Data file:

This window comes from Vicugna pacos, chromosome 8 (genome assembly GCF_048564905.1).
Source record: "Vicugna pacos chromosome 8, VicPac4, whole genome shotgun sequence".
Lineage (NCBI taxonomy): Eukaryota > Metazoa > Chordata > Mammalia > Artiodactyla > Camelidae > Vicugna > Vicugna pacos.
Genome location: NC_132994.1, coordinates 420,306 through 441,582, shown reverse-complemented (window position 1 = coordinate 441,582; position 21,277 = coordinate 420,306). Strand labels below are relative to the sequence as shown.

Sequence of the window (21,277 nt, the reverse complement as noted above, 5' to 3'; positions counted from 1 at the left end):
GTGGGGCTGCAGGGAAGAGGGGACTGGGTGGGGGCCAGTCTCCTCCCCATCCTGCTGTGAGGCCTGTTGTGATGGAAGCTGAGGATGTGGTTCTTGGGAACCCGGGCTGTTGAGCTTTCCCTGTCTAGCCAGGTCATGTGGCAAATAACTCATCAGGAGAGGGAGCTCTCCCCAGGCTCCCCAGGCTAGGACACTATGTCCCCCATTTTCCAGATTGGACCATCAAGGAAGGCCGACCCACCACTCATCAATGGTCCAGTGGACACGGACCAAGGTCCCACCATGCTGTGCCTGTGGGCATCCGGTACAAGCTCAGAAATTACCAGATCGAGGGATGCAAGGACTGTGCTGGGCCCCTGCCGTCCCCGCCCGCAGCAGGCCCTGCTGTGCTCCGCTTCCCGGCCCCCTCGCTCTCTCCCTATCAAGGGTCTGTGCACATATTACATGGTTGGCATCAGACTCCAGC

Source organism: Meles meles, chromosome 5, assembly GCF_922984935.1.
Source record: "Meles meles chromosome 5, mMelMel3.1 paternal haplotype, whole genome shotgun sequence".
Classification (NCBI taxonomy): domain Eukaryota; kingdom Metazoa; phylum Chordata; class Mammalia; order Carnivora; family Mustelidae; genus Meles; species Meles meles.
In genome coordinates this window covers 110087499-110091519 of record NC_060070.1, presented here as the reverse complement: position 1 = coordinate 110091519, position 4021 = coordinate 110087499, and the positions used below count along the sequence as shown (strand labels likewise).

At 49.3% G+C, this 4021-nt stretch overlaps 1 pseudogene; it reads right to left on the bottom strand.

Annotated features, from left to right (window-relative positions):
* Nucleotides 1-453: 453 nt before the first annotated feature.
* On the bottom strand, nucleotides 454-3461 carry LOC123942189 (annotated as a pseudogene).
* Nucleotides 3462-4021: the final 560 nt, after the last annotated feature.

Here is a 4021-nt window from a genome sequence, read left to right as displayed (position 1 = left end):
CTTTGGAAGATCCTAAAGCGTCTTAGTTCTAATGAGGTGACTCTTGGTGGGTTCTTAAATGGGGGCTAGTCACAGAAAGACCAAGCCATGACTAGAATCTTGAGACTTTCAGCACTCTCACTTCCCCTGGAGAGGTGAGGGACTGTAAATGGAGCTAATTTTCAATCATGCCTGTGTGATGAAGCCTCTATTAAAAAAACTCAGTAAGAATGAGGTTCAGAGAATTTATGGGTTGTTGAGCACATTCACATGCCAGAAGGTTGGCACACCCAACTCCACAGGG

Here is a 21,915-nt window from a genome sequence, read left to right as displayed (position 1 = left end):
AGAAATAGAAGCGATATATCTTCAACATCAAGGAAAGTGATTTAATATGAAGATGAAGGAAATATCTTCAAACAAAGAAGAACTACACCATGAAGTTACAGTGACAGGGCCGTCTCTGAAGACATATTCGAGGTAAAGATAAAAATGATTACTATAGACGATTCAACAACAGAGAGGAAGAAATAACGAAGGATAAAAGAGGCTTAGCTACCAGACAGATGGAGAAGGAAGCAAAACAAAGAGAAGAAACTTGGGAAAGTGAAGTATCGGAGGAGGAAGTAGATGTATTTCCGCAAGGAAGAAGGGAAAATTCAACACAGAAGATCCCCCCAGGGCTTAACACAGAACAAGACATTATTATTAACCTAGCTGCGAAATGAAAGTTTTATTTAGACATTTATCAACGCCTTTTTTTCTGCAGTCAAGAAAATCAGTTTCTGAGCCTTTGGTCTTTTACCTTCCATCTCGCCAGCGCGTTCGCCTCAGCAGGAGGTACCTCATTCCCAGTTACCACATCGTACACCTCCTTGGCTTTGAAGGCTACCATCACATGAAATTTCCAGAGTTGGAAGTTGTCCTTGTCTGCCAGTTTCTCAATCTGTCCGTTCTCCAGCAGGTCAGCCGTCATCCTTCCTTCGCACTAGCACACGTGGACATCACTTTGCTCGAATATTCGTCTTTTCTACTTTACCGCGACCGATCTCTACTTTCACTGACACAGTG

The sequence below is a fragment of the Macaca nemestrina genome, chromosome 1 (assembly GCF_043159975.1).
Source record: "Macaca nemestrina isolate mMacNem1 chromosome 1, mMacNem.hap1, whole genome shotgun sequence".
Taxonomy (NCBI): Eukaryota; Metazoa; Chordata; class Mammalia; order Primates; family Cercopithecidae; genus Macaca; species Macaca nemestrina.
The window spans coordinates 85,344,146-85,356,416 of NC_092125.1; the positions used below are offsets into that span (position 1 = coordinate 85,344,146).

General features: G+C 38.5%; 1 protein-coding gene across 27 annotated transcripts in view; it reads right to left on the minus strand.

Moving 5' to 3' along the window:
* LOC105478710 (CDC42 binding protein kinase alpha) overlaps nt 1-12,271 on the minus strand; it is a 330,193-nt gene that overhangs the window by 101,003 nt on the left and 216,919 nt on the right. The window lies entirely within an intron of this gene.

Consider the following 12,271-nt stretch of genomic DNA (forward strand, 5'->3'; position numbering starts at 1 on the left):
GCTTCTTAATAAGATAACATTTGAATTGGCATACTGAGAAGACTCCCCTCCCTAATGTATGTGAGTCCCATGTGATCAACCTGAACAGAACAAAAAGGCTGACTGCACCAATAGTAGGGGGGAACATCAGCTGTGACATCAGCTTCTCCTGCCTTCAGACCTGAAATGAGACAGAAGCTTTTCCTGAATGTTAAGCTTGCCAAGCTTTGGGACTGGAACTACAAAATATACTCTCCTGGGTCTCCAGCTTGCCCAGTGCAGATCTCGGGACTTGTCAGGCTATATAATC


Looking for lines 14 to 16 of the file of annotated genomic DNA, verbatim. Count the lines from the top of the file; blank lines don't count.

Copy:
* On the bottom strand, nucleotides 454-3461 carry LOC123942189 (annotated as a pseudogene).
* Nucleotides 3462-4021: the final 560 nt, after the last annotated feature.

Here is a 4021-nt window from a genome sequence, read left to right as displayed (position 1 = left end):